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Proteins. 2015 Sep;83(9):1720-32. doi: 10.1002/prot.24857. Epub 2015 Aug 1.

Structure alignment of membrane proteins: Accuracy of available tools and a consensus strategy.

Author information

1
Computational Structural Biology Group, Max Planck Institute of Biophysics, Frankfurt Am Main, Germany.
2
Computational Structural Biology Section, National Institute of Neurological Disorders and Stroke, National Institutes of Health, Bethesda, Maryland.

Abstract

Protein structure alignment methods are used for the detection of evolutionary and functionally related positions in proteins. A wide array of different methods are available, but the choice of the best method is often not apparent to the user. Several studies have assessed the alignment accuracy and consistency of structure alignment methods, but none of these explicitly considered membrane proteins, which are important targets for drug development and have distinct structural features. Here, we compared 13 widely used pairwise structural alignment methods on a test set of homologous membrane protein structures (called HOMEP3). Each pair of structures was aligned and the corresponding sequence alignment was used to construct homology models. The model accuracy compared to the known structures was assessed using scoring functions not incorporated in the tested structural alignment methods. The analysis shows that fragment-based approaches such as FR-TM-align are the most useful for aligning structures of membrane proteins. Moreover, fragment-based approaches are more suitable for comparison of protein structures that have undergone large conformational changes. Nevertheless, no method was clearly superior to all other methods. Additionally, all methods lack a measure to rate the reliability of a position within a structure alignment. To solve both of these problems, we propose a consensus-type approach, combining alignments from four different methods, namely FR-TM-align, DaliLite, MATT, and FATCAT. Agreement between the methods is used to assign confidence values to each position of the alignment. Overall, we conclude that there remains scope for the improvement of structural alignment methods for membrane proteins.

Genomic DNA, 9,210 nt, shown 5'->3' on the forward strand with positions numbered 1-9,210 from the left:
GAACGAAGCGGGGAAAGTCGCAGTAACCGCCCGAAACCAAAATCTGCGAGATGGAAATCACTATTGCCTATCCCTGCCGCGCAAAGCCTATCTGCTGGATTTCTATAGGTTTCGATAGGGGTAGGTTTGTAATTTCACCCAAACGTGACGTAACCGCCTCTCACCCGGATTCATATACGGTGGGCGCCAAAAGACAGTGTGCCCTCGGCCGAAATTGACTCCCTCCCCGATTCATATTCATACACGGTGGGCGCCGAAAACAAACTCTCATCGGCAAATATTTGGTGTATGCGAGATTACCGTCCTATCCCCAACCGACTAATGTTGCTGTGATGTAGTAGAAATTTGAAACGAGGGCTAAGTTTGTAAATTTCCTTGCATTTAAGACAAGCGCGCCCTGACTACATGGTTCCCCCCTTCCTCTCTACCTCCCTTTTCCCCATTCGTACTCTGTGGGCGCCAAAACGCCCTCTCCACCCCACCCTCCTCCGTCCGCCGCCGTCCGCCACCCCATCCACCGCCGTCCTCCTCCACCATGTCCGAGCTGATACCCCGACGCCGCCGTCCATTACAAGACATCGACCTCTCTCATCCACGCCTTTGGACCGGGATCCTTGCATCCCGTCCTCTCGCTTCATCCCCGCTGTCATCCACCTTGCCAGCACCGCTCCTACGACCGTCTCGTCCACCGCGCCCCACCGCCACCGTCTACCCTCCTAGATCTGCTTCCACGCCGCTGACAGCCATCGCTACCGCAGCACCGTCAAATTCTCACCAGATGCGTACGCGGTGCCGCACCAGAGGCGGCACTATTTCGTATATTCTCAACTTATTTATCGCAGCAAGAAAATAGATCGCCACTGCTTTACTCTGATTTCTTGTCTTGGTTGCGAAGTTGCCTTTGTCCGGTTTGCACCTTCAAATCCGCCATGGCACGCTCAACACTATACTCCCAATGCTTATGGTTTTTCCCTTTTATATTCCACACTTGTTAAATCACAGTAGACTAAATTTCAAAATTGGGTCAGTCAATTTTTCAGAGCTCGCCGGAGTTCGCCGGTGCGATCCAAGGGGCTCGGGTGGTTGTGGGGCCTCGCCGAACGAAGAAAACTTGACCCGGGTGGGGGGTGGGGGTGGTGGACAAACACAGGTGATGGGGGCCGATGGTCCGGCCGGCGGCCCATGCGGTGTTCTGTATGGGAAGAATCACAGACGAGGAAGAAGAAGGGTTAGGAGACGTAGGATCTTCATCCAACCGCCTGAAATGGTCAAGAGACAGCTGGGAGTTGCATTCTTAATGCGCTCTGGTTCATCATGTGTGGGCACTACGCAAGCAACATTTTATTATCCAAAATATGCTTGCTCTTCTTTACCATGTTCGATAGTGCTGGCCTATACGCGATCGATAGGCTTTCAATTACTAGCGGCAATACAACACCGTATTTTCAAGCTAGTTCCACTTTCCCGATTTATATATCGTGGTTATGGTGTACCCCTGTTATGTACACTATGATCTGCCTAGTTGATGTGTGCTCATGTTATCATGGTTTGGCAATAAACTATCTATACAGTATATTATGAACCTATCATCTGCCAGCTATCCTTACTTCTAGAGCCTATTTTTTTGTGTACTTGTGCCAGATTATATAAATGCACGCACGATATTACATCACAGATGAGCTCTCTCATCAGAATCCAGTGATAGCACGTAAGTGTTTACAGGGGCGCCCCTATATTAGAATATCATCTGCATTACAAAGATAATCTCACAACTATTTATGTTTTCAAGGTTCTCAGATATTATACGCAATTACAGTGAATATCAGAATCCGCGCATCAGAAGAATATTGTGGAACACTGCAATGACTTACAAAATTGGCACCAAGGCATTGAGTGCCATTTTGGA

KEYWORDS:

beta barrel; conformational change; flexible alignment; homology modeling; integral membrane protein; protein structure; structure comparison

PMID:
26178143
PMCID:
PMC4545697
DOI:
10.1002/prot.24857
[Indexed for MEDLINE]
Free PMC Article

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